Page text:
29. Wepwawet (Egyptian Mythology): Jackal god associated with war and death.
  30. La Llorona (Latin American Folklore): The weeping woman, a spirit who lures and drowns the living.
  31. La Sayona (Venezuelan Folklore): Spirit of a woman who punishes unfaithful men.
  32. Chaac (Maya Mythology): God of rain and thunder, guides souls to the underworld.
  33. Dis Pater (Roman Mythology): God of the underworld, agricultural wealth, and mineral wealth.
  34. Serapis (Hellenistic-Egyptian God): A deity of the sun, death, and rebirth.
  35. Zao Jun (Chinese Folk Religion): Kitchen god, reports the activities of every household to the Jade Emperor.
  36. Gui Po (Chinese Folklore): Ghost who escorts souls of deceased children.
  37. Weywot (Tongva Mythology): Sky god associated with death.
  38. Chinigchinix (Tongva Mythology): Creator god associated with death and the underworld.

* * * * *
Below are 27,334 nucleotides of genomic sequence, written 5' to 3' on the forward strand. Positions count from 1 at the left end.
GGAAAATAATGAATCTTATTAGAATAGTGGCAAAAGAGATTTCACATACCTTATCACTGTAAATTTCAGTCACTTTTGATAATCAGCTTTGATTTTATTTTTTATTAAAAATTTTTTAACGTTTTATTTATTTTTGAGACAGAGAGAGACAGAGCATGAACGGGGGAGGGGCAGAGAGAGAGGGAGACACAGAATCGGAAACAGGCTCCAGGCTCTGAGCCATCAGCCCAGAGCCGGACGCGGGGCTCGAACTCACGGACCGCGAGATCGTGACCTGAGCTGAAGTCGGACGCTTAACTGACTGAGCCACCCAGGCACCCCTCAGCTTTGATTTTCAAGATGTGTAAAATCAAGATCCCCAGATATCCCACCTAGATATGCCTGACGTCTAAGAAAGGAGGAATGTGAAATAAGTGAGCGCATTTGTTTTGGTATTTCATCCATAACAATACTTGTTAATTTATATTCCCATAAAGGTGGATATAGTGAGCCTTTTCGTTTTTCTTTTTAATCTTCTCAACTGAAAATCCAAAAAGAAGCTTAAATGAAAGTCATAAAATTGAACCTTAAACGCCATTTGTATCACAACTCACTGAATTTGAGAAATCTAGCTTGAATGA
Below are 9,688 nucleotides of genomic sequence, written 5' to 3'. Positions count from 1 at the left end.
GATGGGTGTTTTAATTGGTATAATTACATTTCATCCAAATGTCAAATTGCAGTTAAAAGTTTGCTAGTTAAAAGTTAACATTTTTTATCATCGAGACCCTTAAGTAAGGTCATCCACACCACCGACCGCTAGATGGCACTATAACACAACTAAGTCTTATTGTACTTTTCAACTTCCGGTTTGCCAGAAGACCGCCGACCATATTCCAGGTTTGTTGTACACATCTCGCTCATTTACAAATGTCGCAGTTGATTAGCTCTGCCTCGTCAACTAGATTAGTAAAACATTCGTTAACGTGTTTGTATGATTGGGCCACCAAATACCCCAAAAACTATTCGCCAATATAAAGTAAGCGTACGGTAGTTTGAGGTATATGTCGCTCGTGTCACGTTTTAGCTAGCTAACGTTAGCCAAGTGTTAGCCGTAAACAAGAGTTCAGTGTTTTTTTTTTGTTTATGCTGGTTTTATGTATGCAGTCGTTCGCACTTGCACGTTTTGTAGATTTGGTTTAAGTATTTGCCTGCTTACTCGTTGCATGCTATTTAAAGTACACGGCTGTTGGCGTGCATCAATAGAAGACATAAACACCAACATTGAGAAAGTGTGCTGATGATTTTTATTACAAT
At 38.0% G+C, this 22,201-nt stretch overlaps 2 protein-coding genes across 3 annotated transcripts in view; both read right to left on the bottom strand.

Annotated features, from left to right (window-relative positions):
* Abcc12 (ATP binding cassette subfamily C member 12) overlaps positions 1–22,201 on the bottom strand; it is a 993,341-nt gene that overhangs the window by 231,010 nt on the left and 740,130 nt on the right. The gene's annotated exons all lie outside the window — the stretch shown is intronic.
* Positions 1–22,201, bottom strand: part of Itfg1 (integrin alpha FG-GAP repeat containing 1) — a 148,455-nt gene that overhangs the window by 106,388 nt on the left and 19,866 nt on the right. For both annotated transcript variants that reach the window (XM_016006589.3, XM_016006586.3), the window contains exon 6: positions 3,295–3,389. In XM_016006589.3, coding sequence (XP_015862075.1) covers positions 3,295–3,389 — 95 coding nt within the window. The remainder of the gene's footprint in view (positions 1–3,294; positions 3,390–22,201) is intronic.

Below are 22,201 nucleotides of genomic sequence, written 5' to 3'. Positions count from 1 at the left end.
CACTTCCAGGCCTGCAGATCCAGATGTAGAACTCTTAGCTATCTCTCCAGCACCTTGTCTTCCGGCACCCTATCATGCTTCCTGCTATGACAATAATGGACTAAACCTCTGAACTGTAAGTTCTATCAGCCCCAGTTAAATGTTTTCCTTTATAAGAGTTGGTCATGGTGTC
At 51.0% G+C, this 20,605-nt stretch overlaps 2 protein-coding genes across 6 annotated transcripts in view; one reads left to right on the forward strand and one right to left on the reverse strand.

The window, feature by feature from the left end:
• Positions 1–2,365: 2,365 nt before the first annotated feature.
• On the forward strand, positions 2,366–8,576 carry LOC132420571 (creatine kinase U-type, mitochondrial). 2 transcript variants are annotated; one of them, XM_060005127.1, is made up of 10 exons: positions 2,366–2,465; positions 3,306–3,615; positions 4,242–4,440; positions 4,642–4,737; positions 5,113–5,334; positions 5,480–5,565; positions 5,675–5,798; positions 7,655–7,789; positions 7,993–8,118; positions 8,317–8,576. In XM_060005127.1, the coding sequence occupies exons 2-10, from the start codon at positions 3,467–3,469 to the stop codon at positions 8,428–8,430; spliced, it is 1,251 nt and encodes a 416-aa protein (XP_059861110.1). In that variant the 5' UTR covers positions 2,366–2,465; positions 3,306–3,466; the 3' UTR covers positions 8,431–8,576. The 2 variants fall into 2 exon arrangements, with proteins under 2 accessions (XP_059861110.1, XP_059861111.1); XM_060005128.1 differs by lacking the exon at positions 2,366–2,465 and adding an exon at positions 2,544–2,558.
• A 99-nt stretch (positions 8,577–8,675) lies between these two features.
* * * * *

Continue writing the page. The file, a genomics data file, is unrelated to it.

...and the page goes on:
39. Jizo Bosatsu (Japanese Buddhism): Bodhisattva who guides souls through the six realms of rebirth.
  40. Shiwanna (Pueblo Indian Religion): Cloud beings who bring rain and act as psychopomps.
  41. Ta’xet (Haida Mythology): God of violent death.
  42. Tawa (Hopi Mythology): Sun god, creator of the Earth and its creatures.
  43. Whope (Lakota Mythology): Goddess associated with the end of life.
  44. Dhumavati (Hindu Mythology): Goddess of misfortune and death, associated with the inauspicious and the unattractive.
  45. Varuna (Hindu Mythology): God of cosmic order, waters, and the celestial ocean, also associated with the afterlife.
  46. Camazotz (Mayan Mythology): Bat god associated with night, death, and sacrifice.